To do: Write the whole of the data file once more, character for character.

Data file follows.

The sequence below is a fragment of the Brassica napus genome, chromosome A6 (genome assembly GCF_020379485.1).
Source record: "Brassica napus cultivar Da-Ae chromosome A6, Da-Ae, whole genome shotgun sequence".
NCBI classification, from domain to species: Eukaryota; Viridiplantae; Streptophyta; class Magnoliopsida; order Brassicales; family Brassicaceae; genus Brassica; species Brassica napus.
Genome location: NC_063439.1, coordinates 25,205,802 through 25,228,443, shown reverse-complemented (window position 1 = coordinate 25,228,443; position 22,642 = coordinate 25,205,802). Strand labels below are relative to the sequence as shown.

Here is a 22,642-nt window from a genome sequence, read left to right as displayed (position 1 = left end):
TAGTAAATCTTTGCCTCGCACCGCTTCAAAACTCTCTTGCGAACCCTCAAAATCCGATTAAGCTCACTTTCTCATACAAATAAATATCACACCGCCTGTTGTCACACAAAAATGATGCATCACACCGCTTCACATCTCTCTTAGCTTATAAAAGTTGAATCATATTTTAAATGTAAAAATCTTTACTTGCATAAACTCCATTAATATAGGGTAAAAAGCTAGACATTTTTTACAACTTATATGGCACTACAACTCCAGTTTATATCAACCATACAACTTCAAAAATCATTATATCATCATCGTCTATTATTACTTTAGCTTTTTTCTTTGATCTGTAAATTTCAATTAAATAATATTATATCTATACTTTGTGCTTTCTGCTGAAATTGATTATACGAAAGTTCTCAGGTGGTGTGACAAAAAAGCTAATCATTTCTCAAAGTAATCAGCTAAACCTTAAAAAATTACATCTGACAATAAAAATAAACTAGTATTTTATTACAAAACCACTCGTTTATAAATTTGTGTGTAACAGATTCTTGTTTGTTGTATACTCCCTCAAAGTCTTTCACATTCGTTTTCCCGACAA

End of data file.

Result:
The sequence below is a fragment of the Brassica napus genome, chromosome A6 (genome assembly GCF_020379485.1).
Source record: "Brassica napus cultivar Da-Ae chromosome A6, Da-Ae, whole genome shotgun sequence".
NCBI classification, from domain to species: Eukaryota; Viridiplantae; Streptophyta; class Magnoliopsida; order Brassicales; family Brassicaceae; genus Brassica; species Brassica napus.
Genome location: NC_063439.1, coordinates 25,205,802 through 25,228,443, shown reverse-complemented (window position 1 = coordinate 25,228,443; position 22,642 = coordinate 25,205,802). Strand labels below are relative to the sequence as shown.

Here is a 22,642-nt window from a genome sequence, read left to right as displayed (position 1 = left end):
TAGTAAATCTTTGCCTCGCACCGCTTCAAAACTCTCTTGCGAACCCTCAAAATCCGATTAAGCTCACTTTCTCATACAAATAAATATCACACCGCCTGTTGTCACACAAAAATGATGCATCACACCGCTTCACATCTCTCTTAGCTTATAAAAGTTGAATCATATTTTAAATGTAAAAATCTTTACTTGCATAAACTCCATTAATATAGGGTAAAAAGCTAGACATTTTTTACAACTTATATGGCACTACAACTCCAGTTTATATCAACCATACAACTTCAAAAATCATTATATCATCATCGTCTATTATTACTTTAGCTTTTTTCTTTGATCTGTAAATTTCAATTAAATAATATTATATCTATACTTTGTGCTTTCTGCTGAAATTGATTATACGAAAGTTCTCAGGTGGTGTGACAAAAAAGCTAATCATTTCTCAAAGTAATCAGCTAAACCTTAAAAAATTACATCTGACAATAAAAATAAACTAGTATTTTATTACAAAACCACTCGTTTATAAATTTGTGTGTAACAGATTCTTGTTTGTTGTATACTCCCTCAAAGTCTTTCACATTCGTTTTCCCGACAA